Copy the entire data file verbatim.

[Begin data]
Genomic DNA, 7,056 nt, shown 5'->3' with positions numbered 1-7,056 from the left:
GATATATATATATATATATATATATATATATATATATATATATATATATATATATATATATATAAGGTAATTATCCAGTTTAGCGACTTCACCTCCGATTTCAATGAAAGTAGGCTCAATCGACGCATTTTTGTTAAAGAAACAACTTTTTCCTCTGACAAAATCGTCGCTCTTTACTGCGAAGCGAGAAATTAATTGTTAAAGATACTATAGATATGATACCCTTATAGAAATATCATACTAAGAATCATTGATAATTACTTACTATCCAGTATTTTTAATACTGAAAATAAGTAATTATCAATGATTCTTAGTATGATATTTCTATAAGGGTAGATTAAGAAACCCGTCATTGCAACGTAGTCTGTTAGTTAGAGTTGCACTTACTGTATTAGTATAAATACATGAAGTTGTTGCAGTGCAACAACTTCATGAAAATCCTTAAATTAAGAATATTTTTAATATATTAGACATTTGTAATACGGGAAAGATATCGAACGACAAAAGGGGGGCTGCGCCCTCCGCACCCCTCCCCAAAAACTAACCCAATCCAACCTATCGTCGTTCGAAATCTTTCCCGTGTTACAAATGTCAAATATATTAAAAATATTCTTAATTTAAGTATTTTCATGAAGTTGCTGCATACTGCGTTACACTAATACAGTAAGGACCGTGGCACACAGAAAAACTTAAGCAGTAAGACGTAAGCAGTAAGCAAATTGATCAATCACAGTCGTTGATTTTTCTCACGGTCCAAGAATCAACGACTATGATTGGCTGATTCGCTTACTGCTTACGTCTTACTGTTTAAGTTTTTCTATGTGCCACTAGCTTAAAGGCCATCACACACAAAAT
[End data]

Genomic DNA, 7,056 nt, shown 5'->3' with positions numbered 1-7,056 from the left:
GATATATATATATATATATATATATATATATATATATATATATATATATATATATATATATATAAGGTAATTATCCAGTTTAGCGACTTCACCTCCGATTTCAATGAAAGTAGGCTCAATCGACGCATTTTTGTTAAAGAAACAACTTTTTCCTCTGACAAAATCGTCGCTCTTTACTGCGAAGCGAGAAATTAATTGTTAAAGATACTATAGATATGATACCCTTATAGAAATATCATACTAAGAATCATTGATAATTACTTACTATCCAGTATTTTTAATACTGAAAATAAGTAATTATCAATGATTCTTAGTATGATATTTCTATAAGGGTAGATTAAGAAACCCGTCATTGCAACGTAGTCTGTTAGTTAGAGTTGCACTTACTGTATTAGTATAAATACATGAAGTTGTTGCAGTGCAACAACTTCATGAAAATCCTTAAATTAAGAATATTTTTAATATATTAGACATTTGTAATACGGGAAAGATATCGAACGACAAAAGGGGGGCTGCGCCCTCCGCACCCCTCCCCAAAAACTAACCCAATCCAACCTATCGTCGTTCGAAATCTTTCCCGTGTTACAAATGTCAAATATATTAAAAATATTCTTAATTTAAGTATTTTCATGAAGTTGCTGCATACTGCGTTACACTAATACAGTAAGGACCGTGGCACACAGAAAAACTTAAGCAGTAAGACGTAAGCAGTAAGCAAATTGATCAATCACAGTCGTTGATTTTTCTCACGGTCCAAGAATCAACGACTATGATTGGCTGATTCGCTTACTGCTTACGTCTTACTGTTTAAGTTTTTCTATGTGCCACTAGCTTAAAGGCCATCACACACAAAAT